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23 Wolves Taken in Inagural Michigan Wolf Hunting Season

January 3rd, 2014

2014-01-01 wolf final

Less than 2% of the 1,200 licensed wolf hunters who took to the woods from November 15 through December 31 were successful in harvesting a wolf in Michigan’s first modern-day wolf hunt. After 23 wolves were taken out of the maximum quota of 43, the season is now closed in all Wolf Management Units.

Cold weather and snow may have been a factor, and deer hunters who also purchased a wolf tag may have not returned to the field to fill their wolf tag after firearm deer season ended. But anecdotally, hunters have responded that wolves were more elusive than expected once the season began. The DNR plans to survey wolf license holders to gather additional data (what was their level of hunting effort and what management units they hunted in) and are collecting data from the wolves harvested during the season. As Michigan does with every game species, this biological and hunter information will go towards developing recommendations on whether and when the wolf hunt should take place in 2014 and how it should be structured.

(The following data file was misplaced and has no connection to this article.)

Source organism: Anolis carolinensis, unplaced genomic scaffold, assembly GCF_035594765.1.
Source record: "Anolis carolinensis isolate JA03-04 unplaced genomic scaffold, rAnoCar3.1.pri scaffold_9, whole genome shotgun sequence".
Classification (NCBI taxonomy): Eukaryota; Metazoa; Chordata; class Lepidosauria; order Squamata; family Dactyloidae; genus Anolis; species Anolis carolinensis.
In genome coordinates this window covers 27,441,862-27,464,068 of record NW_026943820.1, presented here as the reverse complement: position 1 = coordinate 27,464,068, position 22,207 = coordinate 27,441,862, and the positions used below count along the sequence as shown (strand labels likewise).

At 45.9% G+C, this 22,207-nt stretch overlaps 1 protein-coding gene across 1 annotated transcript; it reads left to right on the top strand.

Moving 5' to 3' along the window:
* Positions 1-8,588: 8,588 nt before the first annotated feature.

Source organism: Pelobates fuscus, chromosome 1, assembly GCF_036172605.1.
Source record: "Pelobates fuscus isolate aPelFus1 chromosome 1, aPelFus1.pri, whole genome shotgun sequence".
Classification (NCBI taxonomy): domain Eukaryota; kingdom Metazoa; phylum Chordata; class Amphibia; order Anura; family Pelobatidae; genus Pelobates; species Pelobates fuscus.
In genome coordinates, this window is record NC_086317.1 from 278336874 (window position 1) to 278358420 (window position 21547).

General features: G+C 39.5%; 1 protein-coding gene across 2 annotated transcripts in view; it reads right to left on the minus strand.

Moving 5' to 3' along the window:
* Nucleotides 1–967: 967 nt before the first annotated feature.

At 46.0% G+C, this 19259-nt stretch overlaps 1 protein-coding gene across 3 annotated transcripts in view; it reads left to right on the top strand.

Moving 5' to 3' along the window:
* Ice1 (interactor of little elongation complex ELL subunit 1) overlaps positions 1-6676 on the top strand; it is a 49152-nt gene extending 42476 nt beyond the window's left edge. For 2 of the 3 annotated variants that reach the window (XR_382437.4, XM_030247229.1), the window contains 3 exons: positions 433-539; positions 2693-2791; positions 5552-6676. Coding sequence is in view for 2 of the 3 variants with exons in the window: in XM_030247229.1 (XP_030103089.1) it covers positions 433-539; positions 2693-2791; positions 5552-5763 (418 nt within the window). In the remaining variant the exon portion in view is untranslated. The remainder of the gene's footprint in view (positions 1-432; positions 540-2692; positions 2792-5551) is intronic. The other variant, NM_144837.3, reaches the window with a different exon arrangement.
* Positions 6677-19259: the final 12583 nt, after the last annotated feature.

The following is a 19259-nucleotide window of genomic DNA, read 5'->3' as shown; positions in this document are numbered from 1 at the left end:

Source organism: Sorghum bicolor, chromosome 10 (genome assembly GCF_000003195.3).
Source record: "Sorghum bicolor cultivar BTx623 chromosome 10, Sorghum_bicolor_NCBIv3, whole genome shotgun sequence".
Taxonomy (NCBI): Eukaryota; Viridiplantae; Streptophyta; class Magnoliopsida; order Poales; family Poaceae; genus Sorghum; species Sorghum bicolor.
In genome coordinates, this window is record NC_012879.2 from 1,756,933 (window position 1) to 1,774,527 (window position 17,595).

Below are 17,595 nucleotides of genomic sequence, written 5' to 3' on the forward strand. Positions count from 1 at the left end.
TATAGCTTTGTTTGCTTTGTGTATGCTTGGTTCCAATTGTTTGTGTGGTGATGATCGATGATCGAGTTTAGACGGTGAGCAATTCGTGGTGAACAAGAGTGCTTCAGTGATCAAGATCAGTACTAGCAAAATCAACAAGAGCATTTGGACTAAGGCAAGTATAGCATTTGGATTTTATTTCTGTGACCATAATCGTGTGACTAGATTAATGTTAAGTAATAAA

The number of licenses available and the maximum harvest quota was developed based on recommendations from DNR wildlife biologists, who also consulted with other states’ biologists who have overseen previous wolf hunts in Wisconsin and Minnesota. In Minnesota, hunters had a 4% success rate. The management hunt was devised to address numerous complaints of fearless or bold wolf encounters and direct human-wolf conflicts such as depredation of livestock and hunting dogs. The DNR will be analyzing the impacts of this wolf hunt over the long term to determine its impact on the wolf population and its interactions with people.

Overall, MUCC  believes this first wolf hunting season can be counted as a success. As we commonly say, one data point is just a snapshot in time, as is this first wolf season. We believe the new call in and notification system developed by the DNR was effective in notifying wolf hunters and the public of the daily harvest and status of the season and that the opportunity to buy a license was available to all hunters that wished to purchase one. While we wish there was more respect given to these legal hunters in the media and among certain segments of the public (the first successful Michigan wolf hunter declined to give his name to the media because of previous “death threats”), we hope that further education of the public on the critical importance of hunting and trapping to species conservation and management will help to improve this image and relationship between the hunters and trappers and non-hunting/trapping public.